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Human Nasal and Bronchial Epithelial Cells in Culture: An Overview of Their Characteristics and Function

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Our studies have demonstrated it is possible to culture both human nasal and bronchial epithelial cells to confluency under similar conditions in vitro. These cells are similar morphologically, histologically, and functionally and resemble the cells in vivo. Studies of ciliary activity demonstrate that these cells react toward various agonist and antagonist agents in a similar manner as the cells reported in vivo and consequently will prove to be a valuable model for the evaluation of various therapeutic agents used in the management of infective lung diseases. Similarly studies on the effect of histamine have demonstrated that histamine probably does lead to an increase in bronchial epithelial permeability in vivo and that this effect is likely to be mediated via stimulation of H-1 receptors. Again this could be of clinical relevance when formulating appropriate therapy. The finding that human tracheal and nasal epithelial cells in culture are capable of synthesizing PGE2 could have important clinical implications because this compound is thought to be a putative epithelium-derived relaxing factor. Although this finding awaits confirmation, similar studies with bronchial epithelial cells in vitro would provide a useful tool for study of the function of the bronchial epithelium and its role in the pathogenesis of diseases such as asthma and chronic bronchitis.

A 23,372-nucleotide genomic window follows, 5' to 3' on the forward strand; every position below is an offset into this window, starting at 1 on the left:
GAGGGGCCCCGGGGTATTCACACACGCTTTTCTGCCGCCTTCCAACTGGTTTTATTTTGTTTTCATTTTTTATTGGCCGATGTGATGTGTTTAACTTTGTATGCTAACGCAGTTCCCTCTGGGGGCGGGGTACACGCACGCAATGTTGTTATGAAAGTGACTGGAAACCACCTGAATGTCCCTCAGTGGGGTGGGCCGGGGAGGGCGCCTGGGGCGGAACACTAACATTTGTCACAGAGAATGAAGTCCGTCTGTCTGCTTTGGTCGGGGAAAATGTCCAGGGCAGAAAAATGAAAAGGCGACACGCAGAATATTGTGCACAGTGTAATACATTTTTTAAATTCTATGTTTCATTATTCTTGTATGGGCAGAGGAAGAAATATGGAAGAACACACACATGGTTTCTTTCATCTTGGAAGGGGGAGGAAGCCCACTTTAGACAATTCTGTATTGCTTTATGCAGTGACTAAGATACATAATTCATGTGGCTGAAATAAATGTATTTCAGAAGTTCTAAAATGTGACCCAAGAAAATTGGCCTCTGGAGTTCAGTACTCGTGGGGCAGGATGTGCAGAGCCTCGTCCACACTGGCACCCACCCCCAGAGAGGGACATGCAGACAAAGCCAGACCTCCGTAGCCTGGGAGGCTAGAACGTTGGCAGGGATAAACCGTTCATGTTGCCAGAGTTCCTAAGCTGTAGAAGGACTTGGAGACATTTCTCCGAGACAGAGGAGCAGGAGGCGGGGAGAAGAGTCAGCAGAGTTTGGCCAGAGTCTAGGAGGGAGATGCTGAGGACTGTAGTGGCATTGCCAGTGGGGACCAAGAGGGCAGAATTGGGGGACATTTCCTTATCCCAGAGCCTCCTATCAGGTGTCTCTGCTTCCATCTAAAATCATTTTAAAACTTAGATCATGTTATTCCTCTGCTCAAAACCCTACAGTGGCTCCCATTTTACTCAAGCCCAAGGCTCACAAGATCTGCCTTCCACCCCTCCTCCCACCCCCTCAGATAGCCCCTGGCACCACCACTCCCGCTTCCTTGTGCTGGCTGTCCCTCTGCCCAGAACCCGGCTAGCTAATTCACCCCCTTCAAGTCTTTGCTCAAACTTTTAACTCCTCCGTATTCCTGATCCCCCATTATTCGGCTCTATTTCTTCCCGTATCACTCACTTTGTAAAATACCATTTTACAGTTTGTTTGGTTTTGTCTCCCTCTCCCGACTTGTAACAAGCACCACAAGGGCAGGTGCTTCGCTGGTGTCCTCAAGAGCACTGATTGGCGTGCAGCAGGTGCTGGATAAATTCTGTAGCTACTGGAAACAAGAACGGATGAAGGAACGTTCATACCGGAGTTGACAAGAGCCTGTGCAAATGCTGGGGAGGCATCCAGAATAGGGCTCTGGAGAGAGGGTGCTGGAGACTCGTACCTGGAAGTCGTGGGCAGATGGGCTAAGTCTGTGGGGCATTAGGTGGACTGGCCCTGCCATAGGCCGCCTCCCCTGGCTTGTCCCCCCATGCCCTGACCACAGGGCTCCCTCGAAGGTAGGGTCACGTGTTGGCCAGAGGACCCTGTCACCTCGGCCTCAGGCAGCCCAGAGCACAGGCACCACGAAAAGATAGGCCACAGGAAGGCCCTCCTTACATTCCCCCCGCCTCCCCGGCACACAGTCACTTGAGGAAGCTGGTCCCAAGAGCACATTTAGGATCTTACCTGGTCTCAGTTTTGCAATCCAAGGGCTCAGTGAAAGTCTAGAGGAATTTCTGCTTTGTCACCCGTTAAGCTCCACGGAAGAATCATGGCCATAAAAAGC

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Document Type: Research Article

Publication date: 1991-03-01

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  • Allergy and Asthma Proceedings is a peer reviewed publication dedicated to distributing timely scientific research regarding advancements in the knowledge and practice of allergy, asthma and immunology. Its primary readership consists of allergists and pulmonologists.

    The goal of the Proceedings is to publish articles with a predominantly clinical focus which directly impact quality of care for patients with allergic disease and asthma.

    Featured topics include asthma, rhinitis, sinusitis, food allergies, allergic skin diseases, diagnostic techniques, allergens, and treatment modalities. Published material includes peer-reviewed original research, clinical trials and review articles.

    Articles marked "F" offer free full text for personal noncommercial use only.

    The journal is indexed in Thomson Reuters Web of Science and Science Citation Index Expanded, plus the National Library of Medicine's PubMed service.
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